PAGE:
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IN NOVEMBER 1914, the Ottoman Empire threw in its lot with that of imperial Germany and the Austrian Empire in World War I. Consequently, when the Western Allies were victorious, the Muslim Ottoman Empire, which had once posed a mortal threat to Christian Europe, was swept away. The words of the Iranian poet Firdawsi, which Ottoman Emperor Mehmet II spoke as he entered vanquished Constantinople in 1453, now stood as an epitaph for his empire. Firdawsi wrote, “the spider serves as gate-keeper in Khusrau's [Cyrus the Persian's] hall; the owl plays his music in the palace of Afraisiyab.”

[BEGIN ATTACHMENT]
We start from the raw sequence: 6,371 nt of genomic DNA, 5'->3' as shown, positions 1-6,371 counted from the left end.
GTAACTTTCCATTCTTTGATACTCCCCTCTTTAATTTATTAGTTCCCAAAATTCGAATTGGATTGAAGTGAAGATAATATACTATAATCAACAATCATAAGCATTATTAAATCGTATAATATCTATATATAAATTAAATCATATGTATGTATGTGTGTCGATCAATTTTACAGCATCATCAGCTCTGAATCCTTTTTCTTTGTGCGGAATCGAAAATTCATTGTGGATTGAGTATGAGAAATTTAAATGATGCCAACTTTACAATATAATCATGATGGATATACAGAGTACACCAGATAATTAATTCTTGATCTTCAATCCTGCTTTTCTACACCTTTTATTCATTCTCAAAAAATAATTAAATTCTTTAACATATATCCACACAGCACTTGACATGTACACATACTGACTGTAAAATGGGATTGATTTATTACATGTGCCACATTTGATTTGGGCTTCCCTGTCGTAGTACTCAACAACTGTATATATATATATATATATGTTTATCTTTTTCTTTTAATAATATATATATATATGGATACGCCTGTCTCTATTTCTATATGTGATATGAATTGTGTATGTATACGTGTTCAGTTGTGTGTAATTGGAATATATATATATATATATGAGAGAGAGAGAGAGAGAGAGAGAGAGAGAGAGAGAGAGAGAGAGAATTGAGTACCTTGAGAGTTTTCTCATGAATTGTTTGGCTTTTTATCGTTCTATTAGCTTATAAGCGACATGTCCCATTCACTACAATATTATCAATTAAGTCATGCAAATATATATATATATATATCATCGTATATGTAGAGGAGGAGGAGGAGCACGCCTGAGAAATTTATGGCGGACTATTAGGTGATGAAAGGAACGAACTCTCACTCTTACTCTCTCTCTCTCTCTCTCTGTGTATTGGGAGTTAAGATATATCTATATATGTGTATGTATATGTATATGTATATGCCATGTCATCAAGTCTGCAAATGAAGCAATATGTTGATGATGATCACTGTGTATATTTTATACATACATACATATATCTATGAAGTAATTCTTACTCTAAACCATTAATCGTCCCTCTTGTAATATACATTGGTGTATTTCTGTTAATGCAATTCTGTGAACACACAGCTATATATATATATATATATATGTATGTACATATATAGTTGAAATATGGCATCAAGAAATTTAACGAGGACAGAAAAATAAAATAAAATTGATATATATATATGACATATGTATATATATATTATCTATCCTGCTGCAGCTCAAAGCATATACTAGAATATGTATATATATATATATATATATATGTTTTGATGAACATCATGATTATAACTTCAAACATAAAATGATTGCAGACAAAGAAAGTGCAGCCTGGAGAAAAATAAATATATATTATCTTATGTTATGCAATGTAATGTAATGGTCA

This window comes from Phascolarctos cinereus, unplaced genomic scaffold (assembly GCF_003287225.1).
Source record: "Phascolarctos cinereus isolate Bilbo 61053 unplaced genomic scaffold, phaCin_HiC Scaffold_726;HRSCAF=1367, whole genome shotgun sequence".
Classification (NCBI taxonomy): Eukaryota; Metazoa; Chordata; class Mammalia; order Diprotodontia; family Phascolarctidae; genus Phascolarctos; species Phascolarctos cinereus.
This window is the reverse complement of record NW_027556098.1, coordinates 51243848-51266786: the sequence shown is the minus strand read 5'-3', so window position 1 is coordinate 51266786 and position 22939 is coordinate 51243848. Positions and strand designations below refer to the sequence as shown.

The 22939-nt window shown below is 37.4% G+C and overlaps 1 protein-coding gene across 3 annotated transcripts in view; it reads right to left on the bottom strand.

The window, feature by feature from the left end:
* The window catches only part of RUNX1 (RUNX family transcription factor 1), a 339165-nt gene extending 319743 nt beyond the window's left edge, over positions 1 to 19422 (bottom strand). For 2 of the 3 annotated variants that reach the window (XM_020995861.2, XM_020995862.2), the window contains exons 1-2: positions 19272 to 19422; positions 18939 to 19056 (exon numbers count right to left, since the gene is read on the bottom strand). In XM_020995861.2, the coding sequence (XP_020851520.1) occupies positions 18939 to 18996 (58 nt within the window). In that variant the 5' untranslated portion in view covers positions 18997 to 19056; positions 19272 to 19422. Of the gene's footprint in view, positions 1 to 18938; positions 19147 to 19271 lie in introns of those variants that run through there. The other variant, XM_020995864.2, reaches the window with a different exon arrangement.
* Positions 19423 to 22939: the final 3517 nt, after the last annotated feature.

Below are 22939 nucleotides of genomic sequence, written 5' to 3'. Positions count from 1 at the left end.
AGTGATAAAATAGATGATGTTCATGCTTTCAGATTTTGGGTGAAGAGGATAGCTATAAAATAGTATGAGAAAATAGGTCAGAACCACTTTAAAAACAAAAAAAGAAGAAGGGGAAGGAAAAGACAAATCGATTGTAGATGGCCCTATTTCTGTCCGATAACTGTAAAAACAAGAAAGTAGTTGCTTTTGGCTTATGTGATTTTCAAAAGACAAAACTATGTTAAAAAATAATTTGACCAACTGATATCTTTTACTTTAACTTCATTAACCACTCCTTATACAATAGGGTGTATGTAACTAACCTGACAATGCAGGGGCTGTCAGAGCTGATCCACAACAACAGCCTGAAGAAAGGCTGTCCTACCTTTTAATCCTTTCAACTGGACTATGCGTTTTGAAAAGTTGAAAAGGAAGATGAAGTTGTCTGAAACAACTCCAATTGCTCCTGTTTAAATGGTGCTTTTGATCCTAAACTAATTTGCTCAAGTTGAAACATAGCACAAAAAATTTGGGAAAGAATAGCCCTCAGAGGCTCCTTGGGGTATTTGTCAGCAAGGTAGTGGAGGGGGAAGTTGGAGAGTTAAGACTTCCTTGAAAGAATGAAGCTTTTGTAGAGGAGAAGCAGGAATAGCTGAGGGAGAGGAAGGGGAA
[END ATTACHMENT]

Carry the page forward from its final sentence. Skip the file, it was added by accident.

With the fall of Damascus, Syria, in 1918 to the British Empire forces of General Edmund Allenby, the future of what would be Irak—later Iraq—entered the spotlight. Captain ...

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